Are You a Geographic Chauvinist?

Generally speaking, people are wildly passionate about their own locations. The problem is this: Limiting yourself geographically is also limiting experientially.

Jul 16, 2012 at 4:00pm | Leave a comment

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East Coast Sarah

Of the cities people tell me I should live in, San Francisco is my favorite. 

But there are other cities people think I should live in. Better cities. Worse cities. Gayer cities. “International” cities. Dirty cities where you can’t see the night sky. Clean cities where the trains are always on time.

Some people think I should live in the countryside. The South, with its capital S. The gentle rolling hills of New England, the craggy peaks of the Rockies, or the crashing surf or still waters of wherever.

Mostly, though, people think I’d be better off if I lived where they live -- wherever that is. New Yorkers want me to move to New York -- because it’s the greatest city on Earth. Portlanders want me there for the same reason. San Franciscans, San Diegans, Austinites, Londoners, Shy-towners, same-same.

Generally speaking, people are wildly passionate about their own locations. This geographic chauvinism stretches from sea to shining sea, and beyond. It exists on a macro level -- blind “USA! USA!” patriotism, the Global North vs the Global South, East vs. West -- and on a micro level --  “I get nosebleeds above 92nd Street”  -- and every which way in between.

There’s nothing inherently wrong with a well-developed sense of place, or a fervent love of home. Army brats and general itinerants will tell you that existing without roots can leave you feeling a little untethered. I wish I had an unshakeable sense of geographic superiority in the same way I wish I had deep religious faith: Life would be easier. Safer. I could go years without asking myself entire categories of questions. I’d have deeper and more meaningful relationships. Or at least someone in my life who could remember what my favorite color was when I was five.

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West Coast Sarah.

But I don’t, and that makes other people’s place-based affinities seem foreign and a little coarse, if not completely baffling. And I also am able to see the seamy underbelly of all those “I <3 ____!” bumper stickers: Often, a blinding love for one location necessitates a furious hatred for a lot of other locations. 

One of the most important things to learn when you move to a new place -- other than where the post office is -- is the shape of the natives’ biases. This knowledge is difficult to procure through usual methods -- Google, Wikipedia, and local newspapers won’t usually keep a current list of residents’ zip code prejudices.

A quick primer of some of the prejudices I’ve run into over the years: People in L.A. think San Francisco’s a snore, who in turn think Oregon’s bor-e-gon. Oregonians harbor a particularly vitriolic hatred for Californians. East Coasters think the West is full of slacker hippie types and backward hicks, while West Coasters think East Coasters are pre-cardiac arrest uptight. Urban centers on each coast like to think of themselves as oases floating in seas of rural cultural backwash.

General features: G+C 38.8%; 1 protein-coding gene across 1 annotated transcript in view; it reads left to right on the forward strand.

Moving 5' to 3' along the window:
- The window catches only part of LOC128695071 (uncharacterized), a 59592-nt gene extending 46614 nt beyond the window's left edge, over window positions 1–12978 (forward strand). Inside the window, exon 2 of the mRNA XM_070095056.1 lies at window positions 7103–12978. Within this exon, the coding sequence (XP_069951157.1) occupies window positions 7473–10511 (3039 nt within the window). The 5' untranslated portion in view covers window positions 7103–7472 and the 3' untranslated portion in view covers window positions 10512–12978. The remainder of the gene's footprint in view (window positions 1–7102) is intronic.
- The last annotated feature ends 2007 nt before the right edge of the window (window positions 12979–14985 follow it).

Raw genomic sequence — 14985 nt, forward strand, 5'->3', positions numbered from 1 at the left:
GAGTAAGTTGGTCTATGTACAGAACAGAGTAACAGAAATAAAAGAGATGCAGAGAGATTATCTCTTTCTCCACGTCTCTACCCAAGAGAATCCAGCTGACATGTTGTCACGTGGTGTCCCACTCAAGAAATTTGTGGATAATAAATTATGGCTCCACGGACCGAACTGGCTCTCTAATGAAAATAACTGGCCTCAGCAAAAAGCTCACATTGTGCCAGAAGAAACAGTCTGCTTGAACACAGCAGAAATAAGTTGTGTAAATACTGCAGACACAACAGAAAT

Within the city limits of Portland, Oregon, divisions run along predictable borders. Rivers and roads divide the city neatly into four (or five, depending on whom you ask) separate and unequal parts, and residents within each area have strong feelings about their own district and even stronger feelings about the residents on the other side of the dividing lines. 

In the rare instances when people dislike their current cities, their chauvinism is transferred elsewhere. They become flag-wavers for an idealized Other -- a rose-colored version of their birthplace, a fantastical rendition of a Big City, or an exotic foreign location. 

 “In Tibet,” you’ll hear them say, "a cab driver waving a half-eaten corn dog would never cut you off.”

The problem is this: Limiting yourself geographically is also limiting experientially. The same people who refuse to leave the 20-block radius around their condos are the same people you’ll find extolling the virtues of world travel and blathering on about how their trip to Europe changed their lives and broadened their horizons. As someone who has lived in both the richest county in California and the poorest county in Oregon, I can tell you that you don’t have to leave the country to have your mind blown by cultural differences.

Although a passion for, say, Queens or St. Paul or Atlanta or Wyoming or Burning Man or wherever isn’t inherently bad, an unwillingness to open your mind to the good you can find in, say, Brooklyn or Minneapolis or rural Georgia or Nevada or Los Angeles is. You don’t have to like everywhere you go. But you should at least try.

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